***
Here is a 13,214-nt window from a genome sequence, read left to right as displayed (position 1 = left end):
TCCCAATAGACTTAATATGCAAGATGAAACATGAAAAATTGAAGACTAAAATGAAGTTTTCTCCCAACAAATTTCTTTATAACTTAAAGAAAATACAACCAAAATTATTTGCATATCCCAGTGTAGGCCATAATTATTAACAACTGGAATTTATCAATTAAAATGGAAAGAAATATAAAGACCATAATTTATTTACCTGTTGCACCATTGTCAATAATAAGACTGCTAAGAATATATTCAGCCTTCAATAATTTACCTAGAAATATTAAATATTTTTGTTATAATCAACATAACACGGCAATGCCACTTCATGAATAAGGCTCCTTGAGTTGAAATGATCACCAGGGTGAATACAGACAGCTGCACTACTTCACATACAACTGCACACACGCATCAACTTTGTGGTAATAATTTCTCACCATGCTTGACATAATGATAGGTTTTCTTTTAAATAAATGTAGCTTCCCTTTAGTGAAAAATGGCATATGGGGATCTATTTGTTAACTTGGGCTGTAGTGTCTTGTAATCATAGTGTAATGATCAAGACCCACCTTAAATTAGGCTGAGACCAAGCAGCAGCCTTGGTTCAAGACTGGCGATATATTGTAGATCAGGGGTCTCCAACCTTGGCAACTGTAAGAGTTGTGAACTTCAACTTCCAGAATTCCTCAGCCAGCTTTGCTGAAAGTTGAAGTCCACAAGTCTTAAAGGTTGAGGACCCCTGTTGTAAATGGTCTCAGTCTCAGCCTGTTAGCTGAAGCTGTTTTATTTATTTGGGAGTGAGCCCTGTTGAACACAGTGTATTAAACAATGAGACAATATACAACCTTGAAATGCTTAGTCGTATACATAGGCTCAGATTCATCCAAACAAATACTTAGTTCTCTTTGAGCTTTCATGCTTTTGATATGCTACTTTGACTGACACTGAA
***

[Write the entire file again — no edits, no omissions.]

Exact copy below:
Here is a 13,214-nt window from a genome sequence, read left to right as displayed (position 1 = left end):
TCCCAATAGACTTAATATGCAAGATGAAACATGAAAAATTGAAGACTAAAATGAAGTTTTCTCCCAACAAATTTCTTTATAACTTAAAGAAAATACAACCAAAATTATTTGCATATCCCAGTGTAGGCCATAATTATTAACAACTGGAATTTATCAATTAAAATGGAAAGAAATATAAAGACCATAATTTATTTACCTGTTGCACCATTGTCAATAATAAGACTGCTAAGAATATATTCAGCCTTCAATAATTTACCTAGAAATATTAAATATTTTTGTTATAATCAACATAACACGGCAATGCCACTTCATGAATAAGGCTCCTTGAGTTGAAATGATCACCAGGGTGAATACAGACAGCTGCACTACTTCACATACAACTGCACACACGCATCAACTTTGTGGTAATAATTTCTCACCATGCTTGACATAATGATAGGTTTTCTTTTAAATAAATGTAGCTTCCCTTTAGTGAAAAATGGCATATGGGGATCTATTTGTTAACTTGGGCTGTAGTGTCTTGTAATCATAGTGTAATGATCAAGACCCACCTTAAATTAGGCTGAGACCAAGCAGCAGCCTTGGTTCAAGACTGGCGATATATTGTAGATCAGGGGTCTCCAACCTTGGCAACTGTAAGAGTTGTGAACTTCAACTTCCAGAATTCCTCAGCCAGCTTTGCTGAAAGTTGAAGTCCACAAGTCTTAAAGGTTGAGGACCCCTGTTGTAAATGGTCTCAGTCTCAGCCTGTTAGCTGAAGCTGTTTTATTTATTTGGGAGTGAGCCCTGTTGAACACAGTGTATTAAACAATGAGACAATATACAACCTTGAAATGCTTAGTCGTATACATAGGCTCAGATTCATCCAAACAAATACTTAGTTCTCTTTGAGCTTTCATGCTTTTGATATGCTACTTTGACTGACACTGAA